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Can the legislature call a special election? Constitution, cases say yes

JEFFERSON CITY, Mo. – Leading Missouri political minds are buzzing about the legislature being able to set a special election by resolution without the signature of the governor, citing the Constitution being upheld by Missouri Supreme Court cases. The discussion arises as some strategize on right-to-work.

Article III, Sections 52a and 52b of the 1945 Constitution specifies “All elections on measures referred to the people shall be had at the general state elections, except when the general assembly shall order a special election.” The wording of the Constitution’s section is below.

Setting the special election to August could potentially help Josh Hawley in the primary for U.S. Senate, requiring him to save more money for the November special election against incumbent U.S. Sen. Claire McCaskill.

Writs of special election must be sent to the Secretary of State’s office at least 99 prior to an election, preferably at least 120 days.

The claim is supported by cases Liberty Oil Company v. Director of Revenue and Missouri Highway and Transportation Commission, Case No. 73264. from July 1991 and Bohrer v. Toberman et al., Case No. 41927 from March 1950.

Per Leagle, Bohrer pertained to “the legislature enacted a bill to increase the motor fuel tax. After referendum petitions were submitted, the General Assembly passed a concurrent resolution setting a special election on the question. In adopting the concurrent resolution, the legislature’s procedure did not conform to several requirements of the Missouri Constitution with respect to ordinary bills. Bohrer held compliance with those provisions was not necessary, and the resolution was sufficient to set a special election.”

Liberty Oil re-affirms Bohrer and stands as “good,” or current law.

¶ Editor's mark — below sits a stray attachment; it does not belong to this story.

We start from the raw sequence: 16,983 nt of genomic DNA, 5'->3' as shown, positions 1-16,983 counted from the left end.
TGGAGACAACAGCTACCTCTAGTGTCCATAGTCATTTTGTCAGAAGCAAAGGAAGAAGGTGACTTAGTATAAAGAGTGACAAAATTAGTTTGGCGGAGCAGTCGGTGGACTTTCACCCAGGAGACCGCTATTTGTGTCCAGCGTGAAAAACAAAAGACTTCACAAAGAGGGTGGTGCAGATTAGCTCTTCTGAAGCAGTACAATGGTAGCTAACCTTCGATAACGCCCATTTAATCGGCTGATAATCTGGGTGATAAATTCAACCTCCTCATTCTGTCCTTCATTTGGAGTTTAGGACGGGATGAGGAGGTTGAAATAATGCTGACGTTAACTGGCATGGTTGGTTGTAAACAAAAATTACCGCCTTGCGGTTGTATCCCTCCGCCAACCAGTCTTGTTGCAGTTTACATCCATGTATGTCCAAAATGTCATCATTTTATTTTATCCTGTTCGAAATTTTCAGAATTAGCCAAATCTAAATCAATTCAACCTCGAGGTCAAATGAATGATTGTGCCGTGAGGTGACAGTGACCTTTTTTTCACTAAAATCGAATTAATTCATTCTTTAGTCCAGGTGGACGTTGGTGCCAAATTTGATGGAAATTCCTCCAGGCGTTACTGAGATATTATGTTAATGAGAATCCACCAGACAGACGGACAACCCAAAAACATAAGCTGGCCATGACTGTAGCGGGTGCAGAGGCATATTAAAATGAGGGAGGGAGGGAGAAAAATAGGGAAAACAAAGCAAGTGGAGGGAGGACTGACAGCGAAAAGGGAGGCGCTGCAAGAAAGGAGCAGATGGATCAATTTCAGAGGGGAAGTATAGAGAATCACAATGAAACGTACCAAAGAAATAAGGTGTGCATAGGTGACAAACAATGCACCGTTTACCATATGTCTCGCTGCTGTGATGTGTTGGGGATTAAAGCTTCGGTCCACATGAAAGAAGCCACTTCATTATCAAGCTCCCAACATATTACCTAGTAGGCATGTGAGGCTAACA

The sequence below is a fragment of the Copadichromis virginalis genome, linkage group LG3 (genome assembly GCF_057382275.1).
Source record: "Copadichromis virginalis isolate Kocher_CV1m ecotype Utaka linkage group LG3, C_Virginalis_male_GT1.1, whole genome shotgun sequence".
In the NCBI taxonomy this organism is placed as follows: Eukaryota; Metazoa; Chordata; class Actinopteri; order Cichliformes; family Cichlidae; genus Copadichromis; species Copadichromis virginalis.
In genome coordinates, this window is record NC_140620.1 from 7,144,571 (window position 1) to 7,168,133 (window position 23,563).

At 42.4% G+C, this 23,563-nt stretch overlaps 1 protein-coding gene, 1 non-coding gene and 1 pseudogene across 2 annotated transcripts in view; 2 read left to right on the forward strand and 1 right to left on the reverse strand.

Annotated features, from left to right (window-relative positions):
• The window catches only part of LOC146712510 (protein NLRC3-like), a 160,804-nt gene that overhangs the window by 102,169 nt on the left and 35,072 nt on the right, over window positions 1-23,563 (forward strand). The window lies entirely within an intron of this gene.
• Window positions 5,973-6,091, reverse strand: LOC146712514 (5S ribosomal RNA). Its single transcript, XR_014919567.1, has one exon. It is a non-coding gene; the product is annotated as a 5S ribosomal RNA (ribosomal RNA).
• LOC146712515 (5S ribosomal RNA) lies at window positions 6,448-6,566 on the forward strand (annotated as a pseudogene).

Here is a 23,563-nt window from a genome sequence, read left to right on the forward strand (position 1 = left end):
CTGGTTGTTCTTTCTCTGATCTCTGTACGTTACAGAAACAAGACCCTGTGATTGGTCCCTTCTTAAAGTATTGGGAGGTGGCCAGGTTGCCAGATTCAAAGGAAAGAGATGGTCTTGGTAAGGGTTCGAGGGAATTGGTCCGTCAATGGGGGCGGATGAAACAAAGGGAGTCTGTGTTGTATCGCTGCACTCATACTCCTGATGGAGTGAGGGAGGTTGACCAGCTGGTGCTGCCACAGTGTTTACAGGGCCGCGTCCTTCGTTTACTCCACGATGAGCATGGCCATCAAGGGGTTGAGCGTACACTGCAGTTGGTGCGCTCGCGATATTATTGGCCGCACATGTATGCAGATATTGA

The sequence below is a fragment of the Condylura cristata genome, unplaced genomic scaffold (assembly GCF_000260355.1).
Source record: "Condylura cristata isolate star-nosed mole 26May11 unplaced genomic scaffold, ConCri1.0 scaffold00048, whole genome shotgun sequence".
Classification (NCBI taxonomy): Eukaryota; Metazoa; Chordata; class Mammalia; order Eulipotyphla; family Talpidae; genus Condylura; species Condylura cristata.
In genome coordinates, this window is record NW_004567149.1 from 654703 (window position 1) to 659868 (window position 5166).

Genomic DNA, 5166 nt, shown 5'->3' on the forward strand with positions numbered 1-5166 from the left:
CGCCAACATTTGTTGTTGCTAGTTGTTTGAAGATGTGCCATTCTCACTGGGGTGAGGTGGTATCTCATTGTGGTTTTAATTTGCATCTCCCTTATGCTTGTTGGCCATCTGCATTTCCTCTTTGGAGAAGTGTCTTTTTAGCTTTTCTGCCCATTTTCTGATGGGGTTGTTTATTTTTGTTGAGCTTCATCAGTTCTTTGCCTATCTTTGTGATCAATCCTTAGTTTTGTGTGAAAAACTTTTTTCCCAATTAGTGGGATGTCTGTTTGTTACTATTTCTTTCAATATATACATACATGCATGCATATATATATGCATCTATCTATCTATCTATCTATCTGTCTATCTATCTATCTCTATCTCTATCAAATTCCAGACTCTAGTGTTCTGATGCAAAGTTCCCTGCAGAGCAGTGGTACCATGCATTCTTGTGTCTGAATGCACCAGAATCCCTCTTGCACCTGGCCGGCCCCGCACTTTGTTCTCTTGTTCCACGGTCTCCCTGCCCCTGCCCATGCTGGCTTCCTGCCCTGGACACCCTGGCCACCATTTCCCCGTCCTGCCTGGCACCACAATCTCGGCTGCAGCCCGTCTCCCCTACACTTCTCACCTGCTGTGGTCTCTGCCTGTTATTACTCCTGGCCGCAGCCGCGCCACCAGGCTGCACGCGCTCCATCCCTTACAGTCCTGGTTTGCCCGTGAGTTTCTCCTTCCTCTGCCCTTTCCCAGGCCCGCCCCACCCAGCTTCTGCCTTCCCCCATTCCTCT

Const. of 1875, Art. IV, § 57.


Section 52(a). A referendum may be ordered (except as to laws necessary for the immediate preservation of the public peace, health or safety, and laws making appropriations for the current expenses of the state government, for the maintenance of state institutions and for the support of public schools) either by petitions signed by five percent of the legal voters in each of two-thirds of the congressional districts in the state, or by the general assembly, as other bills are enacted. Referendum petitions shall be filed with the secretary of state not more than ninety days after the final adjournment of the session of the general assembly which passed the bill on which the referendum is demanded.

Source: Const. of 1875, Art. IV, § 57.

Veto power–elections–effective date.

Section 52(b). The veto power of the governor shall not extend to measures referred to the people. All elections on measures referred to the people shall be had at the general state elections, except when the general assembly shall order a special election. Any measure referred to the people shall take effect when approved by a majority of the votes cast thereon, and not otherwise. This section shall not be construed to deprive any member of the general assembly of the right to introduce any measure.